BittersweetPoison Cup and Chinese Translation were both honoured and elicited delighted cheers from the crowd. Tracks from the new album such as Primitive Girl and Sweetheart that had previously left me cold thankfully came to life on stage, and I was left with a greater appreciation for the record once Ward had shown us how they were meant to be played. A couple of unexpected covers were thrown in for good measure, including Chuck Berry’s Roll Over Beethoven and a perhaps overly syrupy rendition of anti-folk hero Daniel Johnston’s Story Of An Artist.
The sweetly husky voice that draws you into his recordings was just as seductive live, and left us wondering exactly how he manages to perfect the gritty yet oh-so smooth vocal combo – I reckon if it was breakfast it would be a slice of burnt toast drenched in honey, except rather than tasting better than it sounds it would sound better than it tastes…
Ward’s lack of on-stage chat and genre-spanning set make him a tricky man to pin down, but his genuine love of music shone throughout the show as he and the band delivered a schizophrenic smattering of country, blues, rock and sturdy folk songs. Whoever he is and whatever he is about, I hope he sticks with what he excels in – showcasing his gorgeous voice with the help of some good solid tunes.
We first came across Kyla La Grange in Camden over a year ago, and have been keenly monitoring her progress ever since. Kyla boasts all the ingredients you’d expect to see from the next female success story on London’s music scene – the guitar-toting beauty does a great line in gothic folk, delivered with nymph-like tippy-toe charm.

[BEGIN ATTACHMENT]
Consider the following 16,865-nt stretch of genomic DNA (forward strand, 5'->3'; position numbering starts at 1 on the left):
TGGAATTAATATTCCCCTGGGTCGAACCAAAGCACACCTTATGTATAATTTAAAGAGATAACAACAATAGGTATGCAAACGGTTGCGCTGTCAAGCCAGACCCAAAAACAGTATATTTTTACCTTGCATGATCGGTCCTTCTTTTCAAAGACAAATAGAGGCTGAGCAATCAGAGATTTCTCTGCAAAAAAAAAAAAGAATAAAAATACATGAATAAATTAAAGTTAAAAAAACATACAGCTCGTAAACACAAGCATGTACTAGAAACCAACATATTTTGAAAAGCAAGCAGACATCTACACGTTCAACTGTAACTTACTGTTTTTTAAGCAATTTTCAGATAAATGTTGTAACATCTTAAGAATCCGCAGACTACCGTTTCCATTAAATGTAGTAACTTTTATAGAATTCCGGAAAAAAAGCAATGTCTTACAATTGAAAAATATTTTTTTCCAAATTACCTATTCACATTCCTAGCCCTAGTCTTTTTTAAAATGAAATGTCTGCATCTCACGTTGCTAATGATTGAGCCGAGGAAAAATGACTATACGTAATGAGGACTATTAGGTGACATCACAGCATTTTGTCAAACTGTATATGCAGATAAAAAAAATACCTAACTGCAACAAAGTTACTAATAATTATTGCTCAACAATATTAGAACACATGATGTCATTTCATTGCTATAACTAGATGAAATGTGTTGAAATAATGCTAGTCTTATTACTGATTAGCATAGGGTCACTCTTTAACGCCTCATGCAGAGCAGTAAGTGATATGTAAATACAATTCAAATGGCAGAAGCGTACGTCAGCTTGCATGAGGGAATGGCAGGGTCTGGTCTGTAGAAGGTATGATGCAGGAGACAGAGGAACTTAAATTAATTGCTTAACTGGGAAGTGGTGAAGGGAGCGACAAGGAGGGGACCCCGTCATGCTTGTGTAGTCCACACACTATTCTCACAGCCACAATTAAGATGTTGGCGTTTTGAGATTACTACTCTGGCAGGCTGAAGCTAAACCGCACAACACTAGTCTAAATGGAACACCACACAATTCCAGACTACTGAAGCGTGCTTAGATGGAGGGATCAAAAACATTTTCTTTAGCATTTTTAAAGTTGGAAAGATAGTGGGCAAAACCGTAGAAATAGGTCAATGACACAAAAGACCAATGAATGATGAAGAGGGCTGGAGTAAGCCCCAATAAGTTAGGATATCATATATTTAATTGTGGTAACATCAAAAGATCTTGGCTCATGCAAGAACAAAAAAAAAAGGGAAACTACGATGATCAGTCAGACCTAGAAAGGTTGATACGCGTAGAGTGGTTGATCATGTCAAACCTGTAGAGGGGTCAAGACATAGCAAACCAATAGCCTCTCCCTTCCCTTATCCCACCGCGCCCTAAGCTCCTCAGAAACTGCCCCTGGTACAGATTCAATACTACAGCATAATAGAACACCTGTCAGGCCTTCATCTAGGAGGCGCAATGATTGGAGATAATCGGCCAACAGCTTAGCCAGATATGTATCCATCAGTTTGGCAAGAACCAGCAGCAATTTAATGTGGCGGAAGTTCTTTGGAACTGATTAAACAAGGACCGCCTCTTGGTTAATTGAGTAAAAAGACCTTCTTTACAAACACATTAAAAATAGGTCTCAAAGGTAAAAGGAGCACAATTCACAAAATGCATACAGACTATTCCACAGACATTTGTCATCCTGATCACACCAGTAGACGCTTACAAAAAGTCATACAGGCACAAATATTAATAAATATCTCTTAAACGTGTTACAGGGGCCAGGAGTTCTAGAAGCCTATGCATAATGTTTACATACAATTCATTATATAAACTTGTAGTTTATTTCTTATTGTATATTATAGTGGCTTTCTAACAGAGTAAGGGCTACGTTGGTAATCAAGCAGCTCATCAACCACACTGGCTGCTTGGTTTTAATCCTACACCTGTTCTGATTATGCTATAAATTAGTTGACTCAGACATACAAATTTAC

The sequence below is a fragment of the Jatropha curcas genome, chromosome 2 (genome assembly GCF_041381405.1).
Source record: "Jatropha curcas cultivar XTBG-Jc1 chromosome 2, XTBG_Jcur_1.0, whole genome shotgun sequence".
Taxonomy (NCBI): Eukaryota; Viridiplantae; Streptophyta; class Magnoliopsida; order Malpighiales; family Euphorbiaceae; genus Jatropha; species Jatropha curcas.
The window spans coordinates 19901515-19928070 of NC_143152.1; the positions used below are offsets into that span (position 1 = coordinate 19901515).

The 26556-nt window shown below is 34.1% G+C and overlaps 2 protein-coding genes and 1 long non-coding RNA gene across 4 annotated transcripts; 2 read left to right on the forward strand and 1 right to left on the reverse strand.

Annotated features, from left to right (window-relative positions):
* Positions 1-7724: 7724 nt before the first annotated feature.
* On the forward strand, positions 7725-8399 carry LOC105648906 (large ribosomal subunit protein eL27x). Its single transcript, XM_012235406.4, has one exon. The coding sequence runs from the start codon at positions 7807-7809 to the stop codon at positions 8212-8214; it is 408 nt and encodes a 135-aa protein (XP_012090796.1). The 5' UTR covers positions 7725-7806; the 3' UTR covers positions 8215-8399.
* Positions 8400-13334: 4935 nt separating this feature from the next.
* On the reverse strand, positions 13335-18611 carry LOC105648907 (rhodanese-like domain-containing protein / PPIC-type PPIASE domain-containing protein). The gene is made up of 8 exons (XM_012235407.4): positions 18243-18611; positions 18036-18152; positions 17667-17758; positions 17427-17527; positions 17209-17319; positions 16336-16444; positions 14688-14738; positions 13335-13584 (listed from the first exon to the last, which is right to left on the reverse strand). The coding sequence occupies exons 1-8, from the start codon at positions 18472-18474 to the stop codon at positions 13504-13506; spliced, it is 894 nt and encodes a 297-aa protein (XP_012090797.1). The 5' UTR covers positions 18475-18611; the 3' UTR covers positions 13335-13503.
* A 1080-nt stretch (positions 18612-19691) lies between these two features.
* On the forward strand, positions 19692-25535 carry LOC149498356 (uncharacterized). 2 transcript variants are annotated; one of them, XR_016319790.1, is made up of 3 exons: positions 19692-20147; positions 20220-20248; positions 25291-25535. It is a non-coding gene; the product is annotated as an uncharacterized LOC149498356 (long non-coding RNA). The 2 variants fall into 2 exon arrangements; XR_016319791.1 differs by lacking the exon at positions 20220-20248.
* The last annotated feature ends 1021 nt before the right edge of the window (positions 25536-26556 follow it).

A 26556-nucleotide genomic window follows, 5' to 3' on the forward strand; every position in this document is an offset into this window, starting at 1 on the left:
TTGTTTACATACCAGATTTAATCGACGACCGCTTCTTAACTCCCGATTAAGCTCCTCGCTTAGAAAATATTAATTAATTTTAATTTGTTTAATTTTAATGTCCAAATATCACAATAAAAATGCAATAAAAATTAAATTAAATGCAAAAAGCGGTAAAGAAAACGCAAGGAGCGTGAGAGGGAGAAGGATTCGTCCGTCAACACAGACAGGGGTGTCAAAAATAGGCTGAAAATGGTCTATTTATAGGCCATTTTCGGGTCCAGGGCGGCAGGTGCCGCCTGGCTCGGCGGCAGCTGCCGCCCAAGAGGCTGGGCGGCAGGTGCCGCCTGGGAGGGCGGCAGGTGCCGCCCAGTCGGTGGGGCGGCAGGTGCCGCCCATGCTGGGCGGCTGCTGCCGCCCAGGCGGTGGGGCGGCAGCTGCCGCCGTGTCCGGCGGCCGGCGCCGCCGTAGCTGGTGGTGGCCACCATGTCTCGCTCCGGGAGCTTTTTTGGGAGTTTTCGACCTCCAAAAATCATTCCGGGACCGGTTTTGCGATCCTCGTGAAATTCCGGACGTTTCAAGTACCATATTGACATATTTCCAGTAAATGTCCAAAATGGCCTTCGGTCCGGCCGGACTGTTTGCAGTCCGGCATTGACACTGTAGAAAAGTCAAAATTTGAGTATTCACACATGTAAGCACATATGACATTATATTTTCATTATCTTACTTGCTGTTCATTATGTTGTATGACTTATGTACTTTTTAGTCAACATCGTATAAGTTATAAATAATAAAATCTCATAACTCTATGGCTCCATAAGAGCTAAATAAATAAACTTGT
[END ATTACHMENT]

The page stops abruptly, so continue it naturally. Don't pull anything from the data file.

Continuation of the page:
She already has three epic releases under her belt plus an album lined up for July, and now she’s capturing the imagination of the national music press with a headline slot at the Guardian blog’s New Band of the Day gig at the Barfly on Thursday 14 June. If you’re looking for just one night out in Camden this week, make it this show. Kyla’s barefooted performances are guaranteed to get you in the mood for the summer festival season, and she’ll be supported by more new favourites including We Were Evergreen and Seasfire.
If Edward Scissorhands had got himself a successful hand transplant and swapped his outrageous snipping skills for guitar picking, I think he would bear more than a slight resemblance to Jack White.
It’s Monday the 23rd of April, and Jack White is marking the release date of his new album ‘Blunderbuss’, by playing his first ever UK gig as a solo artist.
White is touring with two bands. One all male, and one all female. He enters the stage tonight surrounded by women and promptly explodes into the White Stripes classic Dead Leaves On The Dirty Ground. The band encircling the wiry-haired dervish consists of a piano, a violin, a backing vocalist, a pedal steel, a double bass and a particularly fantastic drummer.
The gig plays like a Jack White retrospective. Songs from the new album are juxtaposed with old classics from The White Stripes and The Racontours as well as his work with Dangermouse.
Highlights included a face-melting rendition of the solo heavy Ball and a Biscuit, immediately followed by the two and a half minute storm in an eggcup that is Sixteen Saltines. By the time the inevitable Seven Nation Army rolled around the entire audience was singing along with the riff like a crowd of plaid clad football hooligans.
A more comprehensive tour of the UK is scheduled for the summer. Get a ticket. Or get two and see him play with the boys as well.